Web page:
If the upcoming school year will be your child’s first since your separation or divorce, you’re likely concerned that their interest in school may suffer as a result of the changes in their family. If you and your co-parent can agree on expectations around things like homework, grades, and school-night bedtimes, that’s a big plus. Kids typically do better when they see that their parents are still a team when it comes to caring for and about them.
If you’re sharing custody, you may find it challenging at first to be responsible for your child getting their homework done or their project finished while they’re with you. That’s especially true for parents who left most of the school involvement to their spouses.
Encourage your child’s interest in learning
Even if you’re struggling to understand fourth-grade math homework or take an interest in a science project, there are some simple things you can do to encourage your child’s interest in learning. For example:
- Find out what interests your child: Every child has a favorite subject. If they like history, for example, do things that will spark their interest even more. That could be anything from watching a documentary to a museum visit. When kids have a positive attitude toward learning in general, they tend to do better even in subjects that don’t come easily to them.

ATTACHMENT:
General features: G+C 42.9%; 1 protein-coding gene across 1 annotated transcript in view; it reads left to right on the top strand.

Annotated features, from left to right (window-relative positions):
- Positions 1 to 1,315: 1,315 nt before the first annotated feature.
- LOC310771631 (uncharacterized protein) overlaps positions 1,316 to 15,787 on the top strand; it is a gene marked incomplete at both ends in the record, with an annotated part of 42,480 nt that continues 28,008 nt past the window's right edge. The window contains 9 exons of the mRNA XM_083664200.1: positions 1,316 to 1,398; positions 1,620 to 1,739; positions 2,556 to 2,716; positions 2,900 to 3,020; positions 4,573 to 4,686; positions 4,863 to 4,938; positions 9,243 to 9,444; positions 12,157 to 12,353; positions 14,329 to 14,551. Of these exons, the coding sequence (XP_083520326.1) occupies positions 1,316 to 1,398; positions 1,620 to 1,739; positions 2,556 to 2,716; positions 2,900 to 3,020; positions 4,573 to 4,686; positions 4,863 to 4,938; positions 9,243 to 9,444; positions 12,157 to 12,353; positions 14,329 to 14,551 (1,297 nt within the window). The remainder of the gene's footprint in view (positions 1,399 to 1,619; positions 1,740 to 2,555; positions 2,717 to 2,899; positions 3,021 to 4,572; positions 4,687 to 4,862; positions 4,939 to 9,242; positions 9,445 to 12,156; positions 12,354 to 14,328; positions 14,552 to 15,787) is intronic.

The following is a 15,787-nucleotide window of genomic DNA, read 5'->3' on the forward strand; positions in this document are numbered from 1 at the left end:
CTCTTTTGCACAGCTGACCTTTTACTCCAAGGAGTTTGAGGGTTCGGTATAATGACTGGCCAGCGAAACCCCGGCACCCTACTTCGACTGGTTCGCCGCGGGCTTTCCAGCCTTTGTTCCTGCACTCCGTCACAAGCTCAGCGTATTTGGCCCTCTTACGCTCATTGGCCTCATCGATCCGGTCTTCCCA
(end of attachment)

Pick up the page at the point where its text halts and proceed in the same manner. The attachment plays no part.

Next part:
- Get creative: There’s no shortage of games and activities for kids of all ages to spark interest in just about every subject. If your child is bored by geometry, for example, find a fun, creative way to help them learn.
- Encourage reading: Kids who are read to and read from an early age tend to do better in school. Whatever stage of development your child is in, encourage the reading of books they enjoy outside of their school.
- Praise them regularly: When your child gets a good grade on an assignment, shows improvement in a subject where they’ve been struggling or gets an encouraging note from a teacher, make sure you let them know how proud you are.
It can be helpful to include expectations around school and learning in general in your parenting plan. This can help you and your co-parent solidify your goals for your children and keep you on the same page.